This Otam 80 differs from her predecessors with a custom layout and styling by Umberto Tagliavini. The foredeck has an adjustable table that can double the sun lounging space, and the expanded transom garage can hold a 13-foot Williams jet tender. The cockpit has an updated layout with a custom music system; in “party mode,” the C-shaped sofa can seat 10 people, while at other times, the layout can be opened up.
Previous Otam 80s had two or three staterooms. Attitude has four, including a full-beam master.
What else is happening at Otam Yachts? The Otam 65 65HT is reportedly 75 percent done. Delivery to the owner is scheduled in May.
For more information, visit: otam.it
In an old episode of the British car show Top Gear, there was an exchange between presenter Jeremy Clarkson and guest Simon Cowell about the latter’s order of a Mercedes-Maybach. Clarkson was dismissive of the car, but Cowell defended his choice, saying the Mercedes-Maybach is not a car to drive oneself but, instead, a car to be driven in. The onboard experience is what matters most; form follows function.
I was reminded of that episode when I saw Sirena’s new flagship, the 88 RPH.
First and foremost, she is big. And that big epithet—at least where semidisplacement motoryachts of a similar designation are concerned—is a key ingredient of luxury. Argentina-born designer Germán Frers gave her a high bow and a nearly plumb stem that barely impinge upon her 88-foot length overall and 23-foot-2-inch beam. Just a couple of examples of how that design translates into spaciousness on board: The anchor locker in her prow measures 8 feet, and the headroom throughout most of her engine room is 6 feet, 5 inches. The headroom is better still in most of the accommodations.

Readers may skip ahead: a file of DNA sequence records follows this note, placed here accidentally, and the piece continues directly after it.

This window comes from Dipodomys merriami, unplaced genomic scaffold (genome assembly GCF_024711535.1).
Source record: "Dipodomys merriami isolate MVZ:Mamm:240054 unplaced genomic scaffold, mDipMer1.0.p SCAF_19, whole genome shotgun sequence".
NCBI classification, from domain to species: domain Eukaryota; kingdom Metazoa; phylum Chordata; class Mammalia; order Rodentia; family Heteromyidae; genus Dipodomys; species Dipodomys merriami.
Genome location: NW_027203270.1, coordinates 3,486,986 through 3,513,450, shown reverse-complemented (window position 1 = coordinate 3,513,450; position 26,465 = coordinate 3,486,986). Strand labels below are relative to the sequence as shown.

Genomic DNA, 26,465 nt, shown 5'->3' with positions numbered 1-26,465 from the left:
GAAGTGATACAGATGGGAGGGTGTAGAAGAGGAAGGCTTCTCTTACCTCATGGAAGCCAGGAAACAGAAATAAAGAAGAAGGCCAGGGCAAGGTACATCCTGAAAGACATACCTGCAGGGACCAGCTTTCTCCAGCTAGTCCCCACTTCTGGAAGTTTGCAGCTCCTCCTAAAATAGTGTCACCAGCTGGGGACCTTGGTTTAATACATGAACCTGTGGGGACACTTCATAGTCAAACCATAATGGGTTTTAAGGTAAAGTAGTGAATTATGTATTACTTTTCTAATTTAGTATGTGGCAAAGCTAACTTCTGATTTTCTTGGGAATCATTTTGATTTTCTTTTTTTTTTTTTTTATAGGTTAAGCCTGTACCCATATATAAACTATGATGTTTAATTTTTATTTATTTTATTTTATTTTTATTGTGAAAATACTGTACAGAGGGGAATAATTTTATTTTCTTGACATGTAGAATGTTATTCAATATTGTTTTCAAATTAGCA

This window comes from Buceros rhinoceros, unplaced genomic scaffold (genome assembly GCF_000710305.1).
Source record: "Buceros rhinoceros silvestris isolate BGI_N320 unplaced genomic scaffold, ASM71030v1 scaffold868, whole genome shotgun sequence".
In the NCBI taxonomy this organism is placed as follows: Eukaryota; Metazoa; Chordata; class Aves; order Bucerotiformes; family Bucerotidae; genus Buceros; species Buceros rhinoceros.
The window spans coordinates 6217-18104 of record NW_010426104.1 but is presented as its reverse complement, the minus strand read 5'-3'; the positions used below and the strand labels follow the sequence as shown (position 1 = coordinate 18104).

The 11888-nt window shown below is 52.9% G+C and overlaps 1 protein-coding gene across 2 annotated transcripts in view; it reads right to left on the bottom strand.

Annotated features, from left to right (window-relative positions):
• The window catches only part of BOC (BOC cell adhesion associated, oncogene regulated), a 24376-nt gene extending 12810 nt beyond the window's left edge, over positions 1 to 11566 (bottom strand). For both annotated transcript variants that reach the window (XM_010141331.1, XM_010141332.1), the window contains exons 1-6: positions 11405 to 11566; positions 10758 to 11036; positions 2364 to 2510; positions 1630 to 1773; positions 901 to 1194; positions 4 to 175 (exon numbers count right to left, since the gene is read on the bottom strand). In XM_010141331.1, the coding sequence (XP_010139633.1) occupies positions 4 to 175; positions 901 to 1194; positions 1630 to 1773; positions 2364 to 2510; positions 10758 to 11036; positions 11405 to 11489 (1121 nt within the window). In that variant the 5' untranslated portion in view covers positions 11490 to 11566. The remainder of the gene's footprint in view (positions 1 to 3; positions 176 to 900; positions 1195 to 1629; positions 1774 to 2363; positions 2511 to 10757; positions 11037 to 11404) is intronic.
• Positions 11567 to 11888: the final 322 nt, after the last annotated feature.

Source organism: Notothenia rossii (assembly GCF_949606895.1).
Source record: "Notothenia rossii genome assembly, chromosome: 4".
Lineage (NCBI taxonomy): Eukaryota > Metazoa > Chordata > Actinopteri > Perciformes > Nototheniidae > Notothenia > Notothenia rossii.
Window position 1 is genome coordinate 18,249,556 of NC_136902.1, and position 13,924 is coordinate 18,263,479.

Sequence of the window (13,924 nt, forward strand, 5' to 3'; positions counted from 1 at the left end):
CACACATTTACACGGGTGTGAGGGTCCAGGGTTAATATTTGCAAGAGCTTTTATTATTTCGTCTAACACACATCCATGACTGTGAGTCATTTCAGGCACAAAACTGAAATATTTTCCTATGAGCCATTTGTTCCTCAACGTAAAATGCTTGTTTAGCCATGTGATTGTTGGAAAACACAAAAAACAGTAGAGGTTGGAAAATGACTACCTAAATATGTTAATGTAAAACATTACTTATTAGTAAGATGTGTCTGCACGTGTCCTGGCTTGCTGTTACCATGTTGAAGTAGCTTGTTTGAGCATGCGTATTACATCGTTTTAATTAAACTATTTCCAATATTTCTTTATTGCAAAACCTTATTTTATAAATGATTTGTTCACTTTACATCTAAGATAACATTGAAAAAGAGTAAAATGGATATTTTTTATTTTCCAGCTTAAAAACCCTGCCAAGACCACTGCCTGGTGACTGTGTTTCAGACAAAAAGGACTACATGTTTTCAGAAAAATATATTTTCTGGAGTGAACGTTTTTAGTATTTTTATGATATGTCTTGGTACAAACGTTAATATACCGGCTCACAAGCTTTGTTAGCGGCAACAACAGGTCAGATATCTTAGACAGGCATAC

As for oomph and the onboard experience, the first 88’s powertrain consists of twin 1,550 hp MAN V-12s, V-boxes, shafts and five-blade props spinning in half tunnels, facilitating a relatively modest draft of a little more than 6 feet. We were fairly heavy off Cannes, France, with 25 people aboard, 85 percent fuel, and the other tanks at close to 50 percent full or empty, depending on your disposition. (Her full-load displacement is 220,000 pounds.) The weather for our spell aboard was summer-evening glorious: a gentle breeze, sea-state negligible, which meant little action for her Humphree All Speed electric fins and Interceptor bars.
She managed a top-end speed of 22.9 knots, meaning just over 2,300 rpm on the rev counters and a total fuel burn of 160 gallons per hour. Sirena quotes a 25-knot maximum speed with a lighter load.
At 18 knots and 2,000 rpm, she consumes around 120 gallons of fuel per hour, so potentially, she has 430 nautical miles of range. At 10 knots, the V-12s whirred at just under 1,100 rpm and politely sipped their way through 17.5 gph, meaning at least a 1,660-nm range with the standard tanks; range increases 50 percent with optional long-range tanks. Indeed, bumble along at 9 knots, and she has the potential for more than 2,100 or 3,100 nm, depending on the tanks. Frers says the Sirena hull shape, which was thoroughly tank-tested prior to the first model launch, is particularly efficient across a wide range of hull speeds.